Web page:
And then there's the main event when it comes to the NBA's image of supposed impropriety: the 1985 Draft Lottery, and the right to select Patrick Ewing No. 1 overall, famously won by the Knicks. At that time, the lottery was determined by team logos on huge envelopes pulled out of a bin by NBA commissioner David Stern. The story, which some people I know and trust swear to be true, is that the envelope with the Knicks logo was kept in a freezer before the lottery -- so when Stern was fishing through the envelopes, he knew which one to avoid, until it was the only one left.

Kahn wasn't the only one drawing conclusions last week, either. The New York Times reported that seconds before the lottery winner was announced, John Wall -- last year's No. 1 pick -- was standing next to Duke guard Kyrie Irving -- who could be this year's No. 1 pick -- and "whispered 'Cleveland' in Irving's ear before the cameras turned on."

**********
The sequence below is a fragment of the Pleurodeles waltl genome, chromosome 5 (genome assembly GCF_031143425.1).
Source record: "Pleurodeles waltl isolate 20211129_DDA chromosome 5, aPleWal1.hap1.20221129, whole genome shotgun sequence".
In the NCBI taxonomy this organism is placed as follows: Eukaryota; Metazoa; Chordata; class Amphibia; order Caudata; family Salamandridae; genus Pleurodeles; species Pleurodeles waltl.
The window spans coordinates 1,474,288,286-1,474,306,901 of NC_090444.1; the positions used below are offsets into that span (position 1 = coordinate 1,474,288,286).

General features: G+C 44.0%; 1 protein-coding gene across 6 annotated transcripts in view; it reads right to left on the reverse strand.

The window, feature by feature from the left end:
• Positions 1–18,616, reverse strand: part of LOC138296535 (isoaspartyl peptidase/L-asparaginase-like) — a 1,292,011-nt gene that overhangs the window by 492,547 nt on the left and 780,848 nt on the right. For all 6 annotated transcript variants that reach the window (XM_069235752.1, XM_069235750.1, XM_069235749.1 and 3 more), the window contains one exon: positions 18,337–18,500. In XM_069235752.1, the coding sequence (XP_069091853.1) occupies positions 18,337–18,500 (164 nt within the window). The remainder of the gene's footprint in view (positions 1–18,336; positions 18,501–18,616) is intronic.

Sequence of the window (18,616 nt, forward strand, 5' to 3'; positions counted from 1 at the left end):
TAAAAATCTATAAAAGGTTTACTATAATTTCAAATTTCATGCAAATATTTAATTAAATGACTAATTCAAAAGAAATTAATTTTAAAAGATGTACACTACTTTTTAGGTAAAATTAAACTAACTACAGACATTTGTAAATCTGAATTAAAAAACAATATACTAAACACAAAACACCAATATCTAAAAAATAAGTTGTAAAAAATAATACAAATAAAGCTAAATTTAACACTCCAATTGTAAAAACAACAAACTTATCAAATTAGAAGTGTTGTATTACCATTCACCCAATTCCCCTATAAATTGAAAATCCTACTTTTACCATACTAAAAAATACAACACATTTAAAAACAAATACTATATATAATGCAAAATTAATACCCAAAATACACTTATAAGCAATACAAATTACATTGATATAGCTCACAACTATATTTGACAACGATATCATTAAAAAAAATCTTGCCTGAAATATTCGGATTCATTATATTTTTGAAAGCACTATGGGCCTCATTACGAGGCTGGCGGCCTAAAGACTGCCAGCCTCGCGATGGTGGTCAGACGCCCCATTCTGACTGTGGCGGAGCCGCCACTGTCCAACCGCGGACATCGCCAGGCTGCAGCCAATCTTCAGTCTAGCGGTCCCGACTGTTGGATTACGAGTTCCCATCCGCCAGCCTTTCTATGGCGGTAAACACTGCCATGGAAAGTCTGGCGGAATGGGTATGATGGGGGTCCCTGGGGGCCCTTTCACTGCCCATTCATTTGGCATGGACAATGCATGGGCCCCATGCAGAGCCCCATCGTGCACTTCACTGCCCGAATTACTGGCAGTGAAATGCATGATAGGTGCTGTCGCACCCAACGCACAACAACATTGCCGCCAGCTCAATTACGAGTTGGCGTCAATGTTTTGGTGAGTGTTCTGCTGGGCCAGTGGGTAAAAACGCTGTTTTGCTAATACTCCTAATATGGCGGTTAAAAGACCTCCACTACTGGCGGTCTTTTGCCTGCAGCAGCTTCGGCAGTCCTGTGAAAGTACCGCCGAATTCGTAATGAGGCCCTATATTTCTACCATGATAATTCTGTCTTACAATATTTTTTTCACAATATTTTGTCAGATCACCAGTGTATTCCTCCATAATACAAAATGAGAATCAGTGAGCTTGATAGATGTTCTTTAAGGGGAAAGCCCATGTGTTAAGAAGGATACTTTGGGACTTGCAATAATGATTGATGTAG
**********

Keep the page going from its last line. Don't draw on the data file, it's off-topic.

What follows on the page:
In the days since, Kahn has backtracked -- OK, turned and fled -- from his initial view, claiming he was "joking" when spoken to moments after his team lost out yet again.

"I don't believe in jinxes, curses or hocus pocus, and I certainly don't think we were wronged," Kahn told the Associated Press. "But I do believe in the power of story, and I joked that it's a heck of a better story for a 14-year-old kid to beat out a couple of middle-aged executives standing together on a stage on national TV, and that our league seems to always have its own share of luck in being a part of these stories.